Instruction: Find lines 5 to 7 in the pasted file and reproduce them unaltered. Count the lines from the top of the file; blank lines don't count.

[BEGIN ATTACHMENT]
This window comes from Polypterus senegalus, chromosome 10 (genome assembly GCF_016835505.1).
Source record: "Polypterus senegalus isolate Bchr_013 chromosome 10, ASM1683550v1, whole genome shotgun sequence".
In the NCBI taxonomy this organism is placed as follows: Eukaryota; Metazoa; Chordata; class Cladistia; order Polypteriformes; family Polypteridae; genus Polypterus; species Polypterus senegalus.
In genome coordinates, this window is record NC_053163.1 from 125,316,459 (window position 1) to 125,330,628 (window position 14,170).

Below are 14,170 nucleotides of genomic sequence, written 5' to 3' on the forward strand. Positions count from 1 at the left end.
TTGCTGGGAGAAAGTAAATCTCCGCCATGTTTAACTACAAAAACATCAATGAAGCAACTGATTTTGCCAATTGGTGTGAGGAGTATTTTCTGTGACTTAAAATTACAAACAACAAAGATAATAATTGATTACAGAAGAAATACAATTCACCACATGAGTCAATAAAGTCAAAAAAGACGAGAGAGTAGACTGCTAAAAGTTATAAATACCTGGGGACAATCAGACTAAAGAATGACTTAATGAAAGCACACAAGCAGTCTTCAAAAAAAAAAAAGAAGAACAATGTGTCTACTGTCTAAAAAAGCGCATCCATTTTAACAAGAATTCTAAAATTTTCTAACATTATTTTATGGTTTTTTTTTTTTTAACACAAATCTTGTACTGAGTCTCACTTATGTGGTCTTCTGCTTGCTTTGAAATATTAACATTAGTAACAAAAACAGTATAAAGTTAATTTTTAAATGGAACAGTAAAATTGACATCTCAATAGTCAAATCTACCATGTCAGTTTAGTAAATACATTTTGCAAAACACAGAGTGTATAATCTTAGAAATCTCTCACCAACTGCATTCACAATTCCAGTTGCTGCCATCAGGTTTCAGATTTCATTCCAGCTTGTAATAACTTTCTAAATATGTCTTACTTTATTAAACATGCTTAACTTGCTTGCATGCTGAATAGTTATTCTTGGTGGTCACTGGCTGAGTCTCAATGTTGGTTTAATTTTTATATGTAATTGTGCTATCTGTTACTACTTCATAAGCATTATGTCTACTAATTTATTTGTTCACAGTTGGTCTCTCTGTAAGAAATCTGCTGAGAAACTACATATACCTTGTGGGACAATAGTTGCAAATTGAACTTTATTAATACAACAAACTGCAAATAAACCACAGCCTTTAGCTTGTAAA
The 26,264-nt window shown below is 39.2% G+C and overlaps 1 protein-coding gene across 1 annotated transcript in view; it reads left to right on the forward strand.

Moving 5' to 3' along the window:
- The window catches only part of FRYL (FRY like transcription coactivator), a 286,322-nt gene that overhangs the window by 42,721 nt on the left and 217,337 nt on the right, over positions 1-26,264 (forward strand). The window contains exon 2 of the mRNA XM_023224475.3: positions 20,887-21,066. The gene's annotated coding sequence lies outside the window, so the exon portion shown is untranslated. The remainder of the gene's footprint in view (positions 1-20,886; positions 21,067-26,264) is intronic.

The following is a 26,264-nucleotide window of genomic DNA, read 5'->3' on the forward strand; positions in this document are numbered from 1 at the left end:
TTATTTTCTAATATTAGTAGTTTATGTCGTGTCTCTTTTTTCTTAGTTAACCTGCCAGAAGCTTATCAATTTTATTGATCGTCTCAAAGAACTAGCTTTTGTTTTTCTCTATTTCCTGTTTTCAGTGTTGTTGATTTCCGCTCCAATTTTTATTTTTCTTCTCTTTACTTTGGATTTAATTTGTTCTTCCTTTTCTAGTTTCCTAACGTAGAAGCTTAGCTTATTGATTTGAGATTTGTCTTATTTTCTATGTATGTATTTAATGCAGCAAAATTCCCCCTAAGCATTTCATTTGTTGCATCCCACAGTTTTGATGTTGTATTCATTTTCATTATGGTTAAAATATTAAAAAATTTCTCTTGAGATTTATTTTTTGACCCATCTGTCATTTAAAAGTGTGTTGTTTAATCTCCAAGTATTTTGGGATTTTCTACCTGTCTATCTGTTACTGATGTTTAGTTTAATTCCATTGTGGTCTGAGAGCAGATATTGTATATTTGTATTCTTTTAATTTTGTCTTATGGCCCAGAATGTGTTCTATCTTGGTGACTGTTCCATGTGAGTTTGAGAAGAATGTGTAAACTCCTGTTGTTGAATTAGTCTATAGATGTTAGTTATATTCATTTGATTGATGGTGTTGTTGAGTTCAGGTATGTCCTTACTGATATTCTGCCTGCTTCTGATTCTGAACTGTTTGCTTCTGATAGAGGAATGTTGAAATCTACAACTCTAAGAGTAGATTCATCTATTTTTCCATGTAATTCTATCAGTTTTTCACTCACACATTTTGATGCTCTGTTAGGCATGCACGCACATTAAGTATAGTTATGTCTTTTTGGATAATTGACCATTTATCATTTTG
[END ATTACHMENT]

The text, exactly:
Below are 14,170 nucleotides of genomic sequence, written 5' to 3' on the forward strand. Positions count from 1 at the left end.
TTGCTGGGAGAAAGTAAATCTCCGCCATGTTTAACTACAAAAACATCAATGAAGCAACTGATTTTGCCAATTGGTGTGAGGAGTATTTTCTGTGACTTAAAATTACAAACAACAAAGATAATAATTGATTACAGAAGAAATACAATTCACCACATGAGTCAATAAAGTCAAAAAAGACGAGAGAGTAGACTGCTAAAAGTTATAAATACCTGGGGACAATCAGACTAAAGAATGACTTAATGAAAGCACACAAGCAGTCTTCAAAAAAAAAAAAGAAGAACAATGTGTCTACTGTCTAAAAAAGCGCATCCATTTTAACAAGAATTCTAAAATTTTCTAACATTATTTTATGGTTTTTTTTTTTTTAACACAAATCTTGTACTGAGTCTCACTTATGTGGTCTTCTGCTTGCTTTGAAATATTAACATTAGTAACAAAAACAGTATAAAGTTAATTTTTAAATGGAACAGTAAAATTGACATCTCAATAGTCAAATCTACCATGTCAGTTTAGTAAATACATTTTGCAAAACACAGAGTGTATAATCTTAGAAATCTCTCACCAACTGCATTCACAATTCCAGTTGCTGCCATCAGGTTTCAGATTTCATTCCAGCTTGTAATAACTTTCTAAATATGTCTTACTTTATTAAACATGCTTAACTTGCTTGCATGCTGAATAGTTATTCTTGGTGGTCACTGGCTGAGTCTCAATGTTGGTTTAATTTTTATATGTAATTGTGCTATCTGTTACTACTTCATAAGCATTATGTCTACTAATTTATTTGTTCACAGTTGGTCTCTCTGTAAGAAATCTGCTGAGAAACTACATATACCTTGTGGGACAATAGTTGCAAATTGAACTTTATTAATACAACAAACTGCAAATAAACCACAGCCTTTAGCTTGTAAA
The 26,264-nt window shown below is 39.2% G+C and overlaps 1 protein-coding gene across 1 annotated transcript in view; it reads left to right on the forward strand.